NEARA 2017 Spring Meeting
Join us April 21-23, 2017 in Groton, Connecticut for the
Spring 2017 Meeting.
Groton Inn & Suites
99 Gold Star Highway
Groton, CT 06340
+1 800 452 2191 / +1 860 445 9784
Please mention NEARA and ask for the special rate of $94 per night.
The meeting program and registration imformation may be found at the following link 2017SpringMeeting, you will be redirected to another site.
Above Ground Indian Artifacts
NEARA member Norman Muller will present a talk on Above Ground Indian Artifacts: The Stone Mounds and Walls in Longswamp Township and Beyond, on Wednesday May 17, 2017, 7:00 - 8:30p.m. at the Henry Auditorium at the Lutheran Home, One South Home Ave., Topton, Pennsylvania.
Guest speaker Muller will outline his research and what has been learned at the Oley Hills stone work site. Using the shape and construction of the stone mounds and walls at the site in Longswamp Township as a model he will explain how the unique design of these stone mounds or carins, which is repeated at othe site thoughout New England and into New York, were pre-existing before the area was well settled in the late 18th century and are Indian, not Colonial.
Mr Muller has been an art conservator for 50 years and a amateur historian for 35 years. For the last 20 years, he has been deeply involved in the study of aboriginal stone constructions.
NEARA Website Updated
NEW ENGLAND ANTIQUITIES RESEARCH ASSOCIATION (NEARA) Our 50th year!
Over the past two hundred years or more, as they roamed America’s northeastern woods, sharp-eyed observers have been finding enigmatic stone structures. These include elegantly constructed chambers, crude stone piles, unusual stone walls and circles, propped boulders, petroglyphs and earthen or stone mounds. Attempts at explanation have been almost as numerous as the finders. Some attribute the features to colonial field clearing, farm food storage (root cellars), animal pens or hunting shelters. Others see similarities to European or Mediterranean structures from pre-Columbian times. Some features seem to be American Indian, used perhaps for ceremonial, astronomical or calendar purposes.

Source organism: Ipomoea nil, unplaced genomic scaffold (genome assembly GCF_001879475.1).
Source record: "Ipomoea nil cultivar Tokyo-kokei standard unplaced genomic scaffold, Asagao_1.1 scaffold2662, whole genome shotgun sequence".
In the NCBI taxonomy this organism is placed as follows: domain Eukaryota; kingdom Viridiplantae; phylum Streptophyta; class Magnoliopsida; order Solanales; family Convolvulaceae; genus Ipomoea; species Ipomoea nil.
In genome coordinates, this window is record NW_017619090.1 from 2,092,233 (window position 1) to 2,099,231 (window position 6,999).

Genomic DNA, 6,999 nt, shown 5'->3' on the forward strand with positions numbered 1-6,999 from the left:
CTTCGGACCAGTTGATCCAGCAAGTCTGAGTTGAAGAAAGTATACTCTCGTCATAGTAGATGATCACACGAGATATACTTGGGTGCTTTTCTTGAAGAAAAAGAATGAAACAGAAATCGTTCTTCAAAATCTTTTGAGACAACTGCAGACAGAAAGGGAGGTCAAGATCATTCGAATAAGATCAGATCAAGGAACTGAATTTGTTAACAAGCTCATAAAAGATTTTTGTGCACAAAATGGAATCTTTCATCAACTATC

NEARA was founded in 1964 to promote disciplined research exploring the origins and functions of these structures and sites, to document them and to encourage their protection and preservation. Volunteers participate in the search for new sites and enjoy the challenge of better understanding them through the traditional lenses of history, archaeology, anthropology and geology, as well as less established fields such as archaeoastronomy, deed research, and epigraphy.
Evidence has been accumulating but in many cases the mysteries remain unsolved.
NEARA is dedicated to ongoing, multi-disciplined research using the broad spectrum of the talents and abilities of its members and other researchers.
We invite you to share in this unfolding adventure of discovery by joining NEARA today.
NEARA Releases First Public Service Announcment (PSA) Click image below to play PSA